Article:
zombie; *zombi. The first spelling so predominates today — 500-to-1 in a 2008 LexisNexis search — that the original term is almost a lifeless corpse. *”Zombi” derives from “nzambi,” the Bantu name of a West African python deity thought to raise the dead. A generally disparaging term in common use (in the sense “a dullard”), “zombie” was, for example, what Canadian army regulars called draftees in World War II. The notion of a “zombie” as brain-eating monster evolved from horror movies, starting with White Zombie (1932), starring Bela Lugosi.
zonal; zonary. The adjective corresponding to “zone” is “zonal” in all but medical (obstetric) senses.
zonate (= arranged in zones) is the standard spelling. *”Zonated” is a variant.
zoology is pronounced /zoh-OL-uh-jee/ — not /zoo-OL-uh-jee/.
Zoroastrianism; *Zoroastrism. For the pre-Islamic religion in Persia, “Zoroastrianism” is the standard term. *”Zoroastrism” is a needless variant.
zwieback (= a sweetened bread that is baked and then sliced and toasted) is sometimes misspelled *”zweiback” — e.g.: “At his school, zweiback [read 'zwieback'], a type of German bread, was the preferred snack.” Jane Tinsley Swope, “Calvert and Hillyer,” Baltimore Sun, 26 Oct. 1994, at A15. The word is pronounced /SWEE-bak/ or /SWI-bak/.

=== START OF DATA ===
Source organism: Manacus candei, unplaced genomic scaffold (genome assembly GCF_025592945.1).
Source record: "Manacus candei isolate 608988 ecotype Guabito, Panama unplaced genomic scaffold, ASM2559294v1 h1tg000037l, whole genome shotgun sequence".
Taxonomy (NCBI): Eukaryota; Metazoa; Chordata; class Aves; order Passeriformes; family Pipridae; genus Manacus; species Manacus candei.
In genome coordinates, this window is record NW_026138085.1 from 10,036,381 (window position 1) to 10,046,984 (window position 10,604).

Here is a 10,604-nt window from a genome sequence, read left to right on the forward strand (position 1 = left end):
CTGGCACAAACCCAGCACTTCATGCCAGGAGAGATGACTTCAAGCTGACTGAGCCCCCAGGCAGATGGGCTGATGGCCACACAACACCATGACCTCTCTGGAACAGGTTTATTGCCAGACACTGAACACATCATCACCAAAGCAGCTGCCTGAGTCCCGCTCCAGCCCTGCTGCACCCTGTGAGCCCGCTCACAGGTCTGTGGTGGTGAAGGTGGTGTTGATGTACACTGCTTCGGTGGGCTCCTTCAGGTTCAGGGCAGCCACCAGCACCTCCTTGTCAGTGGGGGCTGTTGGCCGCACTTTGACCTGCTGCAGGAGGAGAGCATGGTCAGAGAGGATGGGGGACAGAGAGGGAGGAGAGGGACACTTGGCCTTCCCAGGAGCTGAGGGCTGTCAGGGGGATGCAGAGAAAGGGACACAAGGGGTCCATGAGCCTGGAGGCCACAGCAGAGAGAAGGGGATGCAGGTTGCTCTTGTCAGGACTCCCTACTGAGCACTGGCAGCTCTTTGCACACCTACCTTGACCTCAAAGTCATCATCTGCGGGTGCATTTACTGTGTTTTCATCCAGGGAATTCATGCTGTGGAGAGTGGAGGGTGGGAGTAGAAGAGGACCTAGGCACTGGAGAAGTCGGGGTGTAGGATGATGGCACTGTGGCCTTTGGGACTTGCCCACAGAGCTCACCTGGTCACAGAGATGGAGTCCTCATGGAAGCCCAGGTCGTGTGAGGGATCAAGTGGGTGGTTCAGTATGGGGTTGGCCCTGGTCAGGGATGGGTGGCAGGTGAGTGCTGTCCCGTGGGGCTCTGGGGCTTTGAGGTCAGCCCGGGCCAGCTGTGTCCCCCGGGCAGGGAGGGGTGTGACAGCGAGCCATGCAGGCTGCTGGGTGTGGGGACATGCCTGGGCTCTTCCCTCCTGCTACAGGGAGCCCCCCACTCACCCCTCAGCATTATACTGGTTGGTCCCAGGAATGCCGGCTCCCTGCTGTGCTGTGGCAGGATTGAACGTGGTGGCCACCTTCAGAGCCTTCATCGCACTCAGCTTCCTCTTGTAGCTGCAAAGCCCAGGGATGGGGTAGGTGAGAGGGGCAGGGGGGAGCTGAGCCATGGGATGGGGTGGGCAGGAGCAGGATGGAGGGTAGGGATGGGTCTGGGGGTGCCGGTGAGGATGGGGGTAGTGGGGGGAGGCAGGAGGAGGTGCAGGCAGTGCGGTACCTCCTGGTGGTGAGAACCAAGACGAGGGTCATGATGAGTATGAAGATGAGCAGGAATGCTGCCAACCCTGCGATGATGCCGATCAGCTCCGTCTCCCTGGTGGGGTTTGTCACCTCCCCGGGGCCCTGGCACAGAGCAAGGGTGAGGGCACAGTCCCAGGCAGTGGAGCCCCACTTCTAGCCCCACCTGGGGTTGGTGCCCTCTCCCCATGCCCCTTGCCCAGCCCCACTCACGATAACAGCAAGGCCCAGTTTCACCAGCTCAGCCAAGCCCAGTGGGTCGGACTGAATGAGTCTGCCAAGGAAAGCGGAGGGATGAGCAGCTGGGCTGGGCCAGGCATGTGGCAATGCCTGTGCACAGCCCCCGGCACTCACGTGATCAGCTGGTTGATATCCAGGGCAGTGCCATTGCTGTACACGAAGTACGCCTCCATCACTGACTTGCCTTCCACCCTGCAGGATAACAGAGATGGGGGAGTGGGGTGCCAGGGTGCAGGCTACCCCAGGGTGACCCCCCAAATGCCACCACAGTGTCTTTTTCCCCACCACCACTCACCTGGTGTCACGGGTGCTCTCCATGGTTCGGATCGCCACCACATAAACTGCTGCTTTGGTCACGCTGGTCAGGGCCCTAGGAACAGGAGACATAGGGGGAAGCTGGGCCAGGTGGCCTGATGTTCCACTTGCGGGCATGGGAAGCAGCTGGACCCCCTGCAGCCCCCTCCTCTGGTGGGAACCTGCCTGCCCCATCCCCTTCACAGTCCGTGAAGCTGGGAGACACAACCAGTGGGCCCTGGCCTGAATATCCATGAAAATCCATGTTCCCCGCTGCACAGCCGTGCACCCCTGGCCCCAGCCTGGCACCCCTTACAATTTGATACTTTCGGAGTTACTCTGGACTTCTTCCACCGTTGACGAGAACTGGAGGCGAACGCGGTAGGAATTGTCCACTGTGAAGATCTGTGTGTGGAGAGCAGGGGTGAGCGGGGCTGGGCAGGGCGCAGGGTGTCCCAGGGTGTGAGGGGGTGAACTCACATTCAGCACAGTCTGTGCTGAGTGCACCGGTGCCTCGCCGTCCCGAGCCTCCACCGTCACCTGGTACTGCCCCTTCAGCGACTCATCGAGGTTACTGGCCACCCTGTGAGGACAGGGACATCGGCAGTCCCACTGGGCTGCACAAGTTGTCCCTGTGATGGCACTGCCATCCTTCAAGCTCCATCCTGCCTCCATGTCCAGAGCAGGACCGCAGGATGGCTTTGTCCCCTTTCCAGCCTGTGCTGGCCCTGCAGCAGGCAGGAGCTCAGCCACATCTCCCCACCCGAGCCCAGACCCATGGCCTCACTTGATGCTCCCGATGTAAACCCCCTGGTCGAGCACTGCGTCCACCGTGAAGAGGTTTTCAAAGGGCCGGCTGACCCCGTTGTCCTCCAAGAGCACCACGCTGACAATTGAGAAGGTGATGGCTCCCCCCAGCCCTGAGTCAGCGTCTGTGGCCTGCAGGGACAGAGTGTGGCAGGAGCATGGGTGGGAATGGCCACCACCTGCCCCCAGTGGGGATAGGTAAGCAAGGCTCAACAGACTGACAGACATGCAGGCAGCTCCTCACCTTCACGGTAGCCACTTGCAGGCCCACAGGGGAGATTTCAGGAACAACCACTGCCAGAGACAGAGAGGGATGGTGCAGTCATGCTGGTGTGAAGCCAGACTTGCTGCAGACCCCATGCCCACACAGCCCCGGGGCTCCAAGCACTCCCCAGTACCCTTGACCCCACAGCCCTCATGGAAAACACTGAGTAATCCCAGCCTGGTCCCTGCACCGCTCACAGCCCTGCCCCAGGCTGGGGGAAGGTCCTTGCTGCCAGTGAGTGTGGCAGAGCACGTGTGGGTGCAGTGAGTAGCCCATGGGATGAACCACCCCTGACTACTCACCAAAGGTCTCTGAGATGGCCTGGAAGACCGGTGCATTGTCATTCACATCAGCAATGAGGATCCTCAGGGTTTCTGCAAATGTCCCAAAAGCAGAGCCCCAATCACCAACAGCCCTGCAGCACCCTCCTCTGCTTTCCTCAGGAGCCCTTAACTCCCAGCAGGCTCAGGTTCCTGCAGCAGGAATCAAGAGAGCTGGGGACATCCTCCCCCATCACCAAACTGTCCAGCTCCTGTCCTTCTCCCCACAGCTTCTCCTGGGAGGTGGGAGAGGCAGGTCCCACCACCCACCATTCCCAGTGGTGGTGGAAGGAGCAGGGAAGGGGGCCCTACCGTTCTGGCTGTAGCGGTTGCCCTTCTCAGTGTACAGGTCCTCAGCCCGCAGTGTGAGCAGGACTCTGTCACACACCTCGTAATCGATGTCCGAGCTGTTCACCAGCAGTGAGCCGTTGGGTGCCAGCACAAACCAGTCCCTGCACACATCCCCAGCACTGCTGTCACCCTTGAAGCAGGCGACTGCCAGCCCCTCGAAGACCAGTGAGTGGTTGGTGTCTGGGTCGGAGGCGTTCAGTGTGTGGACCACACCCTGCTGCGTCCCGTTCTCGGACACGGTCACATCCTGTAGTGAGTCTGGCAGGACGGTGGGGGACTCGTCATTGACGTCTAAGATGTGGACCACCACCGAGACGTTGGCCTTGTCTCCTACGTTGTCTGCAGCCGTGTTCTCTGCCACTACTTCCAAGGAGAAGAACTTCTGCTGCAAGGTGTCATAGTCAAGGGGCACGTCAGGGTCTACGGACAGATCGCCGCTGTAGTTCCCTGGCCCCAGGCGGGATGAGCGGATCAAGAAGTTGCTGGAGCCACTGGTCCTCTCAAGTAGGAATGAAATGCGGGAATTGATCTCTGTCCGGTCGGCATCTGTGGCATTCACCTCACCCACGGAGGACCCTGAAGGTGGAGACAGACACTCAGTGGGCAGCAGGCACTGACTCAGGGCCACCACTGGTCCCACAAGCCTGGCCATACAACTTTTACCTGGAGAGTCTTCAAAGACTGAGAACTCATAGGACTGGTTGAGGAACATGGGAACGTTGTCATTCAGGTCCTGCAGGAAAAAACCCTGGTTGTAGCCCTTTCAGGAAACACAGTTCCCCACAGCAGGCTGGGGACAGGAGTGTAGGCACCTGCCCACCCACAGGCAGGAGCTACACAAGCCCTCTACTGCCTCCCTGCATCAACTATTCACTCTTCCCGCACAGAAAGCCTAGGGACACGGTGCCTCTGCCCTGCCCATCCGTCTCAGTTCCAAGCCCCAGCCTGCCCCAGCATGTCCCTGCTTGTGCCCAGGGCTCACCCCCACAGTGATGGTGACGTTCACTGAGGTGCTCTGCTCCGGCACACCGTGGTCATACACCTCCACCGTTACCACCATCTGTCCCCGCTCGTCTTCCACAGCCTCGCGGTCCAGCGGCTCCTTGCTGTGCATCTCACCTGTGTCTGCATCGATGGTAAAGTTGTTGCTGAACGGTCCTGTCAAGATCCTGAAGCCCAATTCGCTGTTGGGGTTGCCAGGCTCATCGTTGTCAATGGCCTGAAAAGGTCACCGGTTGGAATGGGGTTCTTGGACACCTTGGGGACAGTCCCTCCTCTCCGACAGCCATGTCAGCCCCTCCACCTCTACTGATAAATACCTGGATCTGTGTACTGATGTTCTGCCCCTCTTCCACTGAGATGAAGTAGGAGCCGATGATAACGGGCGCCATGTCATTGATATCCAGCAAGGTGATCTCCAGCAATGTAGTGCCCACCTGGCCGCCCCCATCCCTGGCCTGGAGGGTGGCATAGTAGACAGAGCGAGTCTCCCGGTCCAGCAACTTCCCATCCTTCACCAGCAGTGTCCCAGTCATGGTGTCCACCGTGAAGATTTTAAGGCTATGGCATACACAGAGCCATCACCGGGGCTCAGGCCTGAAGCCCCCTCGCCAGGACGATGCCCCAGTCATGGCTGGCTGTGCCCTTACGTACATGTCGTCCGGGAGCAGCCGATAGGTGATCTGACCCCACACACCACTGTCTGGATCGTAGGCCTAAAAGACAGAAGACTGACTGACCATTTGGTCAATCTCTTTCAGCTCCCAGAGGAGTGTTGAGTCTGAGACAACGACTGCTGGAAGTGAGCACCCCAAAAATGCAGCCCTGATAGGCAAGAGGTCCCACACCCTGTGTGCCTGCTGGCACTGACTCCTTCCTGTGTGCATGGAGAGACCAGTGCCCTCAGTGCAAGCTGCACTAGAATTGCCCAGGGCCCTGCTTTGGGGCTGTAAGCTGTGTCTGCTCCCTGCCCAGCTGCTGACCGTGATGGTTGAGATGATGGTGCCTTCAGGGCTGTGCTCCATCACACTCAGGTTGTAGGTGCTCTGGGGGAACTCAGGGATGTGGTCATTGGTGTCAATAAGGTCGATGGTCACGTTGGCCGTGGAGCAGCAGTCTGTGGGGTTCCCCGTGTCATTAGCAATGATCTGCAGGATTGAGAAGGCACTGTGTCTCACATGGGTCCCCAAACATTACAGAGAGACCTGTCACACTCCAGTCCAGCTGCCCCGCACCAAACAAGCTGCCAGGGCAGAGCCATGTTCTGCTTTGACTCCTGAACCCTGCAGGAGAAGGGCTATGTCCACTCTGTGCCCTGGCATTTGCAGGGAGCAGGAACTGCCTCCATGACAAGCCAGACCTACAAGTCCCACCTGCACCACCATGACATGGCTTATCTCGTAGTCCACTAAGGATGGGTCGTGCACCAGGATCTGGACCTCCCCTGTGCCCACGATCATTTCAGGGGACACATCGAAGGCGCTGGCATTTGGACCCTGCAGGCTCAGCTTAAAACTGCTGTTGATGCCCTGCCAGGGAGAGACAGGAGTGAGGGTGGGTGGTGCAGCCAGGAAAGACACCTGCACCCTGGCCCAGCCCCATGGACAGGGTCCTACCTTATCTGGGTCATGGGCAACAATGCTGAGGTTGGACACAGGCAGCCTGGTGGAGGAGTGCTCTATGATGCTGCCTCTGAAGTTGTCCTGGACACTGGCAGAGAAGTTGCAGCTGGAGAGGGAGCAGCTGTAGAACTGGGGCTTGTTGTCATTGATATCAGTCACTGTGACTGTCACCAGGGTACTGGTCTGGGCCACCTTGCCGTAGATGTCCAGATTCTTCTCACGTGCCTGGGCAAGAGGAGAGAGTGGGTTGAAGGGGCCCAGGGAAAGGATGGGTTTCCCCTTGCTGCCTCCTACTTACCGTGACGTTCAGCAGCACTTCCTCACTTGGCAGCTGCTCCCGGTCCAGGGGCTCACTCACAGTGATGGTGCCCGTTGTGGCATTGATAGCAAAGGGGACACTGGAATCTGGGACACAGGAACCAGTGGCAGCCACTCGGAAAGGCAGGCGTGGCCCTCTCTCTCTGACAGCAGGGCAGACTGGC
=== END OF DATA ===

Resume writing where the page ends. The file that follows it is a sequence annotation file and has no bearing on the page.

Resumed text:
*Invariably inferior form.
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Quotation of the Day: “According to Coleridge, it is no decisive mark of genius that a man should write well concerning himself. This cannot be ignored in any discussion of the many autobiographical novelists of our time.” Van Wyck Brooks, Opinions of Oliver Allston 297 (1941)).